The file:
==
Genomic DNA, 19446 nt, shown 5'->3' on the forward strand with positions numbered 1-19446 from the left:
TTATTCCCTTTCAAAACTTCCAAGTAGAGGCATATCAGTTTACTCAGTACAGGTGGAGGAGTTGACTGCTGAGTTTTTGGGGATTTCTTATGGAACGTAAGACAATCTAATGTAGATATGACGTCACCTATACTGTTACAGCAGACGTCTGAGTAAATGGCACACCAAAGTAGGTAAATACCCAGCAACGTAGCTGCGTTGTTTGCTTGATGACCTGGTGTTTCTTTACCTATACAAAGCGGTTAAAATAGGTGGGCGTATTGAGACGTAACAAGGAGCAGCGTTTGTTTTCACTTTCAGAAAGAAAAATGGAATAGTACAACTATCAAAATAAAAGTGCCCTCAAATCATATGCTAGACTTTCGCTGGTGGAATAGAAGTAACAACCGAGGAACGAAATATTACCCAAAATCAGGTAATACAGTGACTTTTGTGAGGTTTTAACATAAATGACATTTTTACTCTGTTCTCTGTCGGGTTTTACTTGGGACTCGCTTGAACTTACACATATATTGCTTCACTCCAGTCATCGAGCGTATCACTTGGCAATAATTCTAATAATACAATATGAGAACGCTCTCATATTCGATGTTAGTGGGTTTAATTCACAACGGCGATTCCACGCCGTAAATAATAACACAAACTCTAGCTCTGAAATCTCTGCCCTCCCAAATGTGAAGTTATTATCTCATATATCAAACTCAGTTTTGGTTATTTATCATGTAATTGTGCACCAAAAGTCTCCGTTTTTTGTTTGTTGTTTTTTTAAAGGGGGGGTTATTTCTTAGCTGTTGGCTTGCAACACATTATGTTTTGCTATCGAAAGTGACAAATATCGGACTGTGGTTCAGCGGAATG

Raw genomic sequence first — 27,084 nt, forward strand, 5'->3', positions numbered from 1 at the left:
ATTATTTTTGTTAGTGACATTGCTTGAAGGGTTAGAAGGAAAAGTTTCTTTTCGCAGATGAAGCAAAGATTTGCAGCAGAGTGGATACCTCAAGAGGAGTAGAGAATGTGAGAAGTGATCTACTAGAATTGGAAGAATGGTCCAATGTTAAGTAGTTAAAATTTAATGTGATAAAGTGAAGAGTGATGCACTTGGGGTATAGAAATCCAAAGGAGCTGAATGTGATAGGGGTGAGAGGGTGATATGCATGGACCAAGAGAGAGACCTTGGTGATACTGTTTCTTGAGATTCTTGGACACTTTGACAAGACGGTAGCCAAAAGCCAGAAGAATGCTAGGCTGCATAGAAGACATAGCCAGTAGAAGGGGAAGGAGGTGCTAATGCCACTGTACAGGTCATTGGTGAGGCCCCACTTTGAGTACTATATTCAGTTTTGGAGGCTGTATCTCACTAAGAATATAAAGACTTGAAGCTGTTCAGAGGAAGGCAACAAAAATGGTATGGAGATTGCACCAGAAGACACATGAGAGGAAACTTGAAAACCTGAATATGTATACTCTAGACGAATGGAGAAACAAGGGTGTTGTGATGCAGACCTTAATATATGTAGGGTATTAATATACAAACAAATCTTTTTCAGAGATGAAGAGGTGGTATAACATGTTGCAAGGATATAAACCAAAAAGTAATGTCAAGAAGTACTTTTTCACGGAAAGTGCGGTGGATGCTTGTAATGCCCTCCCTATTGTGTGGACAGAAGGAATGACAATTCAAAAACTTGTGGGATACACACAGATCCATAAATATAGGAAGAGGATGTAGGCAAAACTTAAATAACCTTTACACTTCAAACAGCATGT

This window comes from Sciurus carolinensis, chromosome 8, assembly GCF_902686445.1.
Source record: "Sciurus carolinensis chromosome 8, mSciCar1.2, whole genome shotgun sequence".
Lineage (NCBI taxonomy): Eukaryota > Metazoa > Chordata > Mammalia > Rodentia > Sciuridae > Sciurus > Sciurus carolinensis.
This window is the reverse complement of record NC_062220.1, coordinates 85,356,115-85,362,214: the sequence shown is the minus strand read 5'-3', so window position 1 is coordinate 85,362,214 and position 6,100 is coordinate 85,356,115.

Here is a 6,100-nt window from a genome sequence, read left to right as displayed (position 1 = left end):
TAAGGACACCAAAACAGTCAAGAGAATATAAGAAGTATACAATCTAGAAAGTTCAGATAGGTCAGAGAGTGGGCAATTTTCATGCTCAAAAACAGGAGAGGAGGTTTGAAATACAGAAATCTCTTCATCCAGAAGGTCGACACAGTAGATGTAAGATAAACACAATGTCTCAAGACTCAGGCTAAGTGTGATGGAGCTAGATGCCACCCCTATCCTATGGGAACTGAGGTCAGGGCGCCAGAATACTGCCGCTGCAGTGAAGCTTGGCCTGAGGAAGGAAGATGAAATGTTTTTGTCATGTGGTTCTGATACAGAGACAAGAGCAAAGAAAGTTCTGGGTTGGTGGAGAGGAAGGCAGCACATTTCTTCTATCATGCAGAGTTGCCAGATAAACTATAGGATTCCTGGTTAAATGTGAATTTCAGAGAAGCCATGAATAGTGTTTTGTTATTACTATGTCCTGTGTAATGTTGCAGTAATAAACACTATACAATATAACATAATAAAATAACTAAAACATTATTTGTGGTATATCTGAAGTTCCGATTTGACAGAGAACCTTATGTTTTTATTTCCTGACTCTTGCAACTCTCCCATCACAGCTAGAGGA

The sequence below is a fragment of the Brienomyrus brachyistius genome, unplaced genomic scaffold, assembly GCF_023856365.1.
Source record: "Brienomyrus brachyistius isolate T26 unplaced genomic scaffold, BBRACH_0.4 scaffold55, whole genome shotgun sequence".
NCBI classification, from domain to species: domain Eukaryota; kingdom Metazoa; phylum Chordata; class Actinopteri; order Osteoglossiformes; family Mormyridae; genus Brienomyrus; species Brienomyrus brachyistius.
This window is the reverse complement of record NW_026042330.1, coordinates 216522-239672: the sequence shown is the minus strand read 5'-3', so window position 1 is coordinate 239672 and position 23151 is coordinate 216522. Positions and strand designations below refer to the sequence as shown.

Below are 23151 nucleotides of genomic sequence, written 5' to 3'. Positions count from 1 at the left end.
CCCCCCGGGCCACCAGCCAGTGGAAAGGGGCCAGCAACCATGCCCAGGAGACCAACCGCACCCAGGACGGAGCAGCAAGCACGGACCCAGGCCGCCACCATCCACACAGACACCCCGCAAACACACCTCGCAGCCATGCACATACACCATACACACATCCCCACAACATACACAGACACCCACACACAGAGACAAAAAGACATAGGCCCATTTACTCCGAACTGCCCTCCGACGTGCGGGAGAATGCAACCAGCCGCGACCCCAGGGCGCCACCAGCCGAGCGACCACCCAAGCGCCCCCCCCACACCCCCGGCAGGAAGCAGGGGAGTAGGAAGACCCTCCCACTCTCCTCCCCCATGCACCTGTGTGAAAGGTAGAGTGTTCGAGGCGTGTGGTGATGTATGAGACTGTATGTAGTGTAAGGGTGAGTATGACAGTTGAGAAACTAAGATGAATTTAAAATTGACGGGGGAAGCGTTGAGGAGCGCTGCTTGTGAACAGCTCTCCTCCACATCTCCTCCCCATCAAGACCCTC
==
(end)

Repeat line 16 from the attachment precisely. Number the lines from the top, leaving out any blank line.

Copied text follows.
CCCCCCGGGCCACCAGCCAGTGGAAAGGGGCCAGCAACCATGCCCAGGAGACCAACCGCACCCAGGACGGAGCAGCAAGCACGGACCCAGGCCGCCACCATCCACACAGACACCCCGCAAACACACCTCGCAGCCATGCACATACACCATACACACATCCCCACAACATACACAGACACCCACACACAGAGACAAAAAGACATAGGCCCATTTACTCCGAACTGCCCTCCGACGTGCGGGAGAATGCAACCAGCCGCGACCCCAGGGCGCCACCAGCCGAGCGACCACCCAAGCGCCCCCCCCACACCCCCGGCAGGAAGCAGGGGAGTAGGAAGACCCTCCCACTCTCCTCCCCCATGCACCTGTGTGAAAGGTAGAGTGTTCGAGGCGTGTGGTGATGTATGAGACTGTATGTAGTGTAAGGGTGAGTATGACAGTTGAGAAACTAAGATGAATTTAAAATTGACGGGGGAAGCGTTGAGGAGCGCTGCTTGTGAACAGCTCTCCTCCACATCTCCTCCCCATCAAGACCCTC